Sask. Polytech, IMII create innovation centre

18 Nov 2014
The StarPhoenix
Sask. Polytech, IMII create innovation centre
Saskatchewan Polytechnic and International Minerals Innovation Institute (IMII) have partnered to launch the Centre for Minerals Innovation, which will co-ordinate the ongoing training needs in the mining industry and maintain an inventory of training programs.
Cristal Glass-Painchaud, the centre’s director, said in the next 18 months the centre will develop a curriculum in four areas: Standardization of safety training across the province for the mining industry, leadership- and management-related training, investing in soft rock training simulators and the creation of an introductory mining program in partnership with Northlands College.
“By the end of the two years we hope to have all four projects operating,” Glass-Painchaud said.
IMII is providing the $500,000 seed money to get the centre up and running.
“The centre will have a comprehensive inventory of all the pertinent educational and training programs available at Saskatchewan Polytechnic, facilitate developing new programs, updating existing programs and ensuring that the most up-to-date programs are available for students,” said Engin Ozberk, executive director and senior technical adviser at IMII.
Ozberk said the centre will benefit both students, employees and industry.
“It is for the education of young people to be able to give them opportunities to gain a wide range of skills and better jobs with higher pay,” he said, “While for the minerals industry they gain skilled human resources and to enhance the economy of the province, the region and our country.”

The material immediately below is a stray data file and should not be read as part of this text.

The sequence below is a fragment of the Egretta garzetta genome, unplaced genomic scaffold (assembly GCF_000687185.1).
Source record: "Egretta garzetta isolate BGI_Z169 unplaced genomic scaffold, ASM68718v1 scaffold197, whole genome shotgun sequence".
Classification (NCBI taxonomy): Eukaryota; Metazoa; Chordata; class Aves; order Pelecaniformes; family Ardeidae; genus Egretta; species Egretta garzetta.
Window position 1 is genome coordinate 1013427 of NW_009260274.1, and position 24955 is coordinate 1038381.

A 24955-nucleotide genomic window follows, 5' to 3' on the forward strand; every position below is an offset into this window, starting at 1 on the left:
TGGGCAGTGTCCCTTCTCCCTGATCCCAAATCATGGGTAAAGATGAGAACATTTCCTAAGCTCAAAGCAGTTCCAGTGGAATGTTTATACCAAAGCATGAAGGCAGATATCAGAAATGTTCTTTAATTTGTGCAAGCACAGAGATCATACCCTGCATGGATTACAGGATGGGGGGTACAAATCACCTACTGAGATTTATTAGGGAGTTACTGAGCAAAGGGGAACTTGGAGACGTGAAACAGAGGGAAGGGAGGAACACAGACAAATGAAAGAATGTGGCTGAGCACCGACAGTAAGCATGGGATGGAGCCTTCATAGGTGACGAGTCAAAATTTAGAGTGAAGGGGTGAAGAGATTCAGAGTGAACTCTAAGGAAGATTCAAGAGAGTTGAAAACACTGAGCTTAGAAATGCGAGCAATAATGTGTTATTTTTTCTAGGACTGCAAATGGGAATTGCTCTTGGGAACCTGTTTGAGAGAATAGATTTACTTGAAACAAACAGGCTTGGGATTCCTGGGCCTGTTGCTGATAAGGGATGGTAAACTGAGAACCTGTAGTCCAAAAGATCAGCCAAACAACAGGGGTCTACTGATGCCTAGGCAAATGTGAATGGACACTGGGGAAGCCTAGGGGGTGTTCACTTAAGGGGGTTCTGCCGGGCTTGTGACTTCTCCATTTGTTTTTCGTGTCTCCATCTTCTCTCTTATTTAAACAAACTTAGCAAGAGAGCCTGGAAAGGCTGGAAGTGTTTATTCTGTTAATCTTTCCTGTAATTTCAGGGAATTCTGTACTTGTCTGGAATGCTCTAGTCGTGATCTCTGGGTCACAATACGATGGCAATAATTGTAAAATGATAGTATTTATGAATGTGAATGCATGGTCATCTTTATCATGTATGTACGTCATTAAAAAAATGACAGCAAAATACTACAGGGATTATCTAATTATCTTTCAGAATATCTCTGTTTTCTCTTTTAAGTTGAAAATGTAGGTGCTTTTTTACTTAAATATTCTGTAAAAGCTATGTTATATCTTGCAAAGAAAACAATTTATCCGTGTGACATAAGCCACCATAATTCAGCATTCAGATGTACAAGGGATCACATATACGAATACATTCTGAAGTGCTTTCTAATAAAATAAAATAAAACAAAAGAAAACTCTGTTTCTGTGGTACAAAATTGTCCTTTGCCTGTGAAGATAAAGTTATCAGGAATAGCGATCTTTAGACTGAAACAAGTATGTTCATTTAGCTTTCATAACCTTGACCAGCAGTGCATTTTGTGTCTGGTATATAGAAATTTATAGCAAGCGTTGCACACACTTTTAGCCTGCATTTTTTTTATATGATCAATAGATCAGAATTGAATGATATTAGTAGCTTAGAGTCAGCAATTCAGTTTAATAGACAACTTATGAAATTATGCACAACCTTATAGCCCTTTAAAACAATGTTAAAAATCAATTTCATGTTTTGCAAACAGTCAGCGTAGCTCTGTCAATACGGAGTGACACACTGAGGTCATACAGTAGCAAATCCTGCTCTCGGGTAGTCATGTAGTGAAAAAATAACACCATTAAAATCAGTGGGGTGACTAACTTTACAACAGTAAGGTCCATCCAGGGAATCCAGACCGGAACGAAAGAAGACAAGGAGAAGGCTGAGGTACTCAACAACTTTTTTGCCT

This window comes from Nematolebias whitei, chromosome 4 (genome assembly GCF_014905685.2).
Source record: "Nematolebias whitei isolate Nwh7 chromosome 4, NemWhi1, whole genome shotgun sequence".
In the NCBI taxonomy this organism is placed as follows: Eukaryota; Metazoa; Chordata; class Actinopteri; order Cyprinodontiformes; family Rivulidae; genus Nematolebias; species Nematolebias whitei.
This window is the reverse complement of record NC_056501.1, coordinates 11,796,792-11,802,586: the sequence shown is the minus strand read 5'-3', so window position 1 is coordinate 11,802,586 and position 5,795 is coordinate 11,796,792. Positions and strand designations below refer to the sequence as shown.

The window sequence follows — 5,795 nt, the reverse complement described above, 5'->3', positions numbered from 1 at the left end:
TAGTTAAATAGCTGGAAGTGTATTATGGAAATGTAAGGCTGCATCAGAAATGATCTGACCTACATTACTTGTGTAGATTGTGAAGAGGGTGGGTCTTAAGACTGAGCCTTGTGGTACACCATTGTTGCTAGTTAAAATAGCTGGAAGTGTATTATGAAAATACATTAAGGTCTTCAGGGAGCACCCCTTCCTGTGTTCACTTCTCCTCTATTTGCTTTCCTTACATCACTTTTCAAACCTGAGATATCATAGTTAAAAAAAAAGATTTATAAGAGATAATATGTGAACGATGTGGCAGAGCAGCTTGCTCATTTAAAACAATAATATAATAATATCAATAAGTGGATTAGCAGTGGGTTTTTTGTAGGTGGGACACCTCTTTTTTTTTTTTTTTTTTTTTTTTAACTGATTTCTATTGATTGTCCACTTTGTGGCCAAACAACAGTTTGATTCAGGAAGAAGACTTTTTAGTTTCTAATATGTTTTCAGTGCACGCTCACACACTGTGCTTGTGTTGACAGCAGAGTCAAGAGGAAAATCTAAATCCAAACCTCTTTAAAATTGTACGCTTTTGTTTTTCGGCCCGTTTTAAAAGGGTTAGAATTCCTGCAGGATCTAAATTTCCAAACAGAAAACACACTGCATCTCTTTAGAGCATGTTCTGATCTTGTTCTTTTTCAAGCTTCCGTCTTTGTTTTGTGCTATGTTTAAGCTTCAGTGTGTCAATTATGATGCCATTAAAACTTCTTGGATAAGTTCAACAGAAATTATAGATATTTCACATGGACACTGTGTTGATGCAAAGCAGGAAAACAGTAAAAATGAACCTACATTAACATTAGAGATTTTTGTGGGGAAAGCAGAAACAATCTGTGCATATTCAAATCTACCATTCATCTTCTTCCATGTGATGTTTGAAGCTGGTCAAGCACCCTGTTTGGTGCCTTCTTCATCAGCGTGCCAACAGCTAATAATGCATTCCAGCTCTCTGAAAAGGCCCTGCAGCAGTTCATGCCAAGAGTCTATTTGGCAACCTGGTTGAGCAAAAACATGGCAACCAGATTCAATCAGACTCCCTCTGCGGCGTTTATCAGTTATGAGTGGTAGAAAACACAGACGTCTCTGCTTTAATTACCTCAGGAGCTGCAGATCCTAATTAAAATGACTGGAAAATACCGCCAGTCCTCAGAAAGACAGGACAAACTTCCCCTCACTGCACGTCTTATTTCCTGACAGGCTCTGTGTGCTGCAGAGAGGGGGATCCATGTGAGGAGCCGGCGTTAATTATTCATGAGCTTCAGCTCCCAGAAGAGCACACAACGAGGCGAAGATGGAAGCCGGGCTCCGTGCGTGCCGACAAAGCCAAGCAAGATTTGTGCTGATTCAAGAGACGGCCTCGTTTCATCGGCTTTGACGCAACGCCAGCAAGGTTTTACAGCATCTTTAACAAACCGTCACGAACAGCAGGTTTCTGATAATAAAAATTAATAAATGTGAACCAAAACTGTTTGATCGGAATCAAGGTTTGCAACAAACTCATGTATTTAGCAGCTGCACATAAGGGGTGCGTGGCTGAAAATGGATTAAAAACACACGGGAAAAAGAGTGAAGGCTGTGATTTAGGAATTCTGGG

The project is one of eight IMII is rolling out this year. The projects focus on safety, environment and developing specialized training in the mining industry.
IMII is an industry-government-education and research institutions partnership that is jointly funded by industry and government. It helps develop industry-driven education and training programs to address the labour force needs in the mining and minerals sector.
Glass- Painchaud said courses could range from a half-day for a certain safety course up to 12 weeks.
“And our demographics for students is everyone from those right out of high school to people who are working in the industry and need to get an upgrade.”
Larry Rosia, Sask Polytech president and CEO, said the mining industry accounts for more than 30,000 jobs in the province and there is a greater demand for training and safety.
“The new Centre for Minerals Innovation will help ensure the sector access to leading-edge educational services when and where they’re needed,” Rosia said.

About prosperitysaskatchewan

Consultant on Saskatchewan's natural resources.

Posted on November 18, 2014, in economic impact, miscellaneous. Bookmark the permalink. Leave a comment.

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